Much of the comedy comes from the fact that nobody thinks our protagonist is the real Hitler. Why would they? It wouldn't be possible for Hitler to visit unless time travel were possible. (Spoiler Alert: It is, but don't think about it too much because it's not that important in the movie.) All they see when Hitler gives his trademark salute is a brilliant comedian/method actor really committing to his role.  Of course, the internet falls in love with him and Hitler becomes an overnight celebrity and comedy ensues.

From a cinematographic perspective, Look Who's Back  is a well-crafted film. The director experiments with different perspectives and lighting, including several shots from Hitler's POV, which for some reason is in a fish-eye lens. The craziest thing about this script is about halfway through Hitler decides to make a movie about getting acclimated to modern times, of course with some slight alterations to the events we saw leading up to that point. 

On the whole, this was a remarkable film and I can't recommend it highly enough. It will make you laugh, but it will also make you think about the state of modern politics and the media's role in it. After I watched, I had a better understanding of how people can latch onto magnetic personalities with the hopes of making their country great again. Even if you're not the type of person who normally watches movies with subtitles, give this one a shot. You won't regret it. 

Saturday Afternoon- Keith Roland & Mick Theebs

Keith Roland and I grabbed our cameras and went out to snap pictures one Saturday afternoon. We ended up in the middle of a college rager. Everyone there was very excited to have their photos taken. It was a completely surreal experience and left me feeling strange for the rest of the day. It was interesting to see the front people put on when there are cameras present. Of course, because drunk people take everything up to 11, this was hyperbolized as well. Since there were two of us moving through the crowd of 70-80 people, we got some great candid shots in addition to pictures where the subjects posed. It was strange capturing moments for people that might not necessarily remember them in the future, or might not be proud of them. Regardless, Keith and I were both happy to share the experience. 

 

Dave Carender: An Impermanent Thing

Dave Carender's crazy comic-book style made me stop dead in my tracks. I fell in love with it immediately and insisted he share his work on ALSO THAT. He was kind enough to answer some questions about his style and process as well.

Check Out His Website

Like his Facebook Page

 and follow him on Instagram

 

MT: When did you first start making art?


DC: I’ve always been artistic, but really nothing more than sketching and doodling. It wasn’t until later in life that I started messing around with stenciling, which lead to street art, stickering. wheat-paste, all that. Eventually someone left some acrylic paint at my house, and I started messing around with incorporating it into my stencils, and that led to where I am now. Stencils still play an important roll in my artwork, many of my pieces incorporate them. But as far as when did I start making the art that I am now, the more kind of defining art, I would say within the last 3 or 4 years.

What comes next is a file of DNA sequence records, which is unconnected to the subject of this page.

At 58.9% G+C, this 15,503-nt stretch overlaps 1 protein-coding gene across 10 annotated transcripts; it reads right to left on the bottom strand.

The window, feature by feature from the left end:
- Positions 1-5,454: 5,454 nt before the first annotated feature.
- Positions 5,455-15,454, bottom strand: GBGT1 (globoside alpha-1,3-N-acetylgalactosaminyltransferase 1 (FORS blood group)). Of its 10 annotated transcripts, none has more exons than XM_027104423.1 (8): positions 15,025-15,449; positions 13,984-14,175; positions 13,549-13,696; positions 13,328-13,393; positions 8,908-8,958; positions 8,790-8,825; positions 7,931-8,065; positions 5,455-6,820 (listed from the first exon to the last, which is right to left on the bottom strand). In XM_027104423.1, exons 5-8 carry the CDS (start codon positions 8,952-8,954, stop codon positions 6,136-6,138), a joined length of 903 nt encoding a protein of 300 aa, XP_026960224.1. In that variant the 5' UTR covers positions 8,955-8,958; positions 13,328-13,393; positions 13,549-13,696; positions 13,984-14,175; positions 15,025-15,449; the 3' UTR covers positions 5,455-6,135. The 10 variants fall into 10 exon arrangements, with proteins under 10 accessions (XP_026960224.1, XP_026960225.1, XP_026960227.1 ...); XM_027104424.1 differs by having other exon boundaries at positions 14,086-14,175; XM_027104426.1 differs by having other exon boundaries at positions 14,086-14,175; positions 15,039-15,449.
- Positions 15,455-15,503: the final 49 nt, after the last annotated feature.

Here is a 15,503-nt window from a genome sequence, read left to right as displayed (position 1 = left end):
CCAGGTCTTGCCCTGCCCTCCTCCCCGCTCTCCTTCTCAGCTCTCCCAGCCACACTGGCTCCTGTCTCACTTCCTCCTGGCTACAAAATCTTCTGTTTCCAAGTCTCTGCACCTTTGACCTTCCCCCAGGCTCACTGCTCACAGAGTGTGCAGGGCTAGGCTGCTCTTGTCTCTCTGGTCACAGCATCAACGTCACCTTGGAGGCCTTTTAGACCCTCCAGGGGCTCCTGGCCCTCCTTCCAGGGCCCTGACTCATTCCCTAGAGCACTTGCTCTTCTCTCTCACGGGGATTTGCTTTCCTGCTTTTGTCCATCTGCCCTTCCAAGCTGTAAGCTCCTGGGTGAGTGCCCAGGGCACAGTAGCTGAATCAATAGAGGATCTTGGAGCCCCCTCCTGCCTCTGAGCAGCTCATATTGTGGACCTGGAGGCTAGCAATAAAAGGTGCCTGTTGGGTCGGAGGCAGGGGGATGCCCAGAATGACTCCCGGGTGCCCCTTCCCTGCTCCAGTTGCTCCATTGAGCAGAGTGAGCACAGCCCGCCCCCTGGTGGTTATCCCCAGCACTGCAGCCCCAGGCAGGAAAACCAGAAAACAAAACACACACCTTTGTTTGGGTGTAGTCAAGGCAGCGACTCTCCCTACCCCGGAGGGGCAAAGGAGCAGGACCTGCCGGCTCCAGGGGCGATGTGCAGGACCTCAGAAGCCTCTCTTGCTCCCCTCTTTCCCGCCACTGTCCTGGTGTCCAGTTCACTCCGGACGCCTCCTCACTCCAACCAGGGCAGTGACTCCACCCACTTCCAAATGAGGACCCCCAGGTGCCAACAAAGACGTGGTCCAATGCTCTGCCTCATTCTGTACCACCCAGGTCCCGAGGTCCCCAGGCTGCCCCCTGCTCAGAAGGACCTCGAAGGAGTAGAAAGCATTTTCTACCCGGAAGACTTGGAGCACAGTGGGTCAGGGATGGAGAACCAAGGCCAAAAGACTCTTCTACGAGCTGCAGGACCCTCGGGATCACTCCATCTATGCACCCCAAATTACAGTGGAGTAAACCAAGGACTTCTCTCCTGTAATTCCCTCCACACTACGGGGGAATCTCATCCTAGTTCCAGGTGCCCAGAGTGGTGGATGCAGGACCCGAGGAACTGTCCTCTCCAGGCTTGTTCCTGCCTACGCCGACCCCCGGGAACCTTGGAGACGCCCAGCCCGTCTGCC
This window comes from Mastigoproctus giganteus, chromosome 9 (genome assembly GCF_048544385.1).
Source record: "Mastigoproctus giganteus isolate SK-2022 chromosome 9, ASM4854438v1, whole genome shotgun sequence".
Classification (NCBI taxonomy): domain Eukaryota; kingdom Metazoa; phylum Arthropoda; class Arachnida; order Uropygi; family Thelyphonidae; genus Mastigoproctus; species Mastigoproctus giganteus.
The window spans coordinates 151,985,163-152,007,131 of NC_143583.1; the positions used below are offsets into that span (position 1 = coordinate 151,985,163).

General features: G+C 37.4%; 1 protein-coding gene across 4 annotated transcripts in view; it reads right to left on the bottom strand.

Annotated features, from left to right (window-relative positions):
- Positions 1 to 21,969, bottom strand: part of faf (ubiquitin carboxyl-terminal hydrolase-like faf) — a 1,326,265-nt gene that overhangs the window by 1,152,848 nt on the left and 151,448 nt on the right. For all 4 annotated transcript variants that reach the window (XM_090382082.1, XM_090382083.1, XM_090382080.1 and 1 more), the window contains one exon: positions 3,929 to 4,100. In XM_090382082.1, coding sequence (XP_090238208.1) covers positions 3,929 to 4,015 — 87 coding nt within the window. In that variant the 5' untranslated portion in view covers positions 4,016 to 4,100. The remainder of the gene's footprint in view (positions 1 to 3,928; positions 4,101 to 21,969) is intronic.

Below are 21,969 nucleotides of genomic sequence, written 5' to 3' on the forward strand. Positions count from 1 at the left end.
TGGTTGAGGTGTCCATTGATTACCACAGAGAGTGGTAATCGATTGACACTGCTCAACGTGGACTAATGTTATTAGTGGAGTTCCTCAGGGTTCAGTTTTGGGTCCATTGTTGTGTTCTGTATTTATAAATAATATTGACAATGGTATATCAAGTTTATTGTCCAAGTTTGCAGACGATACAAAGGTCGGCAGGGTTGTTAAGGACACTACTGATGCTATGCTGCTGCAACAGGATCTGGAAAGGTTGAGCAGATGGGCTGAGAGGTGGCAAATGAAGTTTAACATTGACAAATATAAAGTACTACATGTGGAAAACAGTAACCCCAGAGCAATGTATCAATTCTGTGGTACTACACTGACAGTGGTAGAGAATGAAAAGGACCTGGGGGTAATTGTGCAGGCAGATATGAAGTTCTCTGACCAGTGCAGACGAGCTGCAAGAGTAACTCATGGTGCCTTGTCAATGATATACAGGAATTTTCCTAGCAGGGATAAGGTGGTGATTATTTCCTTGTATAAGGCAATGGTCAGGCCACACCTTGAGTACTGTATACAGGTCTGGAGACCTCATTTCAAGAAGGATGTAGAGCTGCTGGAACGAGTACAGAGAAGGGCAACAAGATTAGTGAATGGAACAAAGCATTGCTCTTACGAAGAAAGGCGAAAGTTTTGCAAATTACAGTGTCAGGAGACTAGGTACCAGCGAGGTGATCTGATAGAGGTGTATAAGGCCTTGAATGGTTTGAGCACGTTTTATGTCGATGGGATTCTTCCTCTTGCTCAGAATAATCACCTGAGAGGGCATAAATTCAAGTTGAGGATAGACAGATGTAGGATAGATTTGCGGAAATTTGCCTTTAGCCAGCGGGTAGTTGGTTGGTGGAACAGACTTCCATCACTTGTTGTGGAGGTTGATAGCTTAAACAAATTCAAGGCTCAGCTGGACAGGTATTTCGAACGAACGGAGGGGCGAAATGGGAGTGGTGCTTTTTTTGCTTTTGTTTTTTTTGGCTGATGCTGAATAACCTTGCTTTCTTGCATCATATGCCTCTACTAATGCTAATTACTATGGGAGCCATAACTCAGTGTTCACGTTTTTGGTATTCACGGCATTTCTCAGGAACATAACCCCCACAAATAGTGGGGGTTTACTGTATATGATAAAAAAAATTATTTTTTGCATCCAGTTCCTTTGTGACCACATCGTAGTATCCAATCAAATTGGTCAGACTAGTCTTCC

MT: How did you develop your distinct visual style? Can you name some influences?


DC: I think my style is a result of a stencil-centric background, being a stencil artist first helped me to visualize art in layers. I like the idea of layering and how it can be used to create, or hide, depth in a painting. Some of my more obvious influences are Dan Paladin who is the artist for The Behemoth, the studio that made the video games Castle Crashers and Battleblock Theater – his work is great, and mine’s very similar to it. Same with Jhonen Vasquez, I’d been a fan of his for a very long time and there’s no doubt he’s been a huge influence. Derek Hess, and Ashley Wood are also major influences.
The idea of expedition in my artwork is a major factor as well. I typically paint 3 to 5 paintings simultaneously, and they usually take no longer than an hour to create. The idea of fast art is interesting to me, that I can create large volumes of artwork quickly I think challenges me to refine my style as well as and technique. I do a lot of “live” painting, at clubs, street fairs, public events etc – I’m intrigued by the idea of the making of art being part of the art, that in-process public spectacle can be part of it. I think that’s probably a result of a street art background – with street art it’s like once you complete the piece, it doesn’t belong to you anymore, it belongs to whoever is seeing it, consuming it – and it’s, by its nature, an impermanent thing, right? It’ll get buffed, or tagged over, or fade with time. So I like the idea of being inclusive to the creation of the artwork because witnessing the act is also impermanent, once the art is made, the viewing of the process is complete - but that viewing aspect can be just as fun, or thought provoking, and personal as the completed work itself. 

MT: I love how you've created this cast of characters within your body of work. Have you ever considered making a webcomic or video featuring them?


DC: Thank you, and, no, I hadn’t, really – though you aren’t the first to mention it. Animation isn’t in my wheelhouse or skillset – I’d love to see some of my characters animated though, that would be cool. If anyone would like to collaborate on that I’d be down!

MT: Based on your website, I see you've done some stickering. Would you ever branch out and put up some wheat paste posters or spray some stencils?


DC: Yep, like I said, I very much come from a vandal street artist background, I’m not operating “unsanctioned” in the streets as much anymore though. Mostly I keep to stickering in that regard. The majority of my art-proper is on canvas for private sale or art shows. Stickers are fun though, I think that stickers are a neat kind of “popcorn” art, easy to make, easy to distribute, they can be a kind of currency to trade with other artists, you can put them up quickly and they can be a real enhancer to an area, which I think is very cool.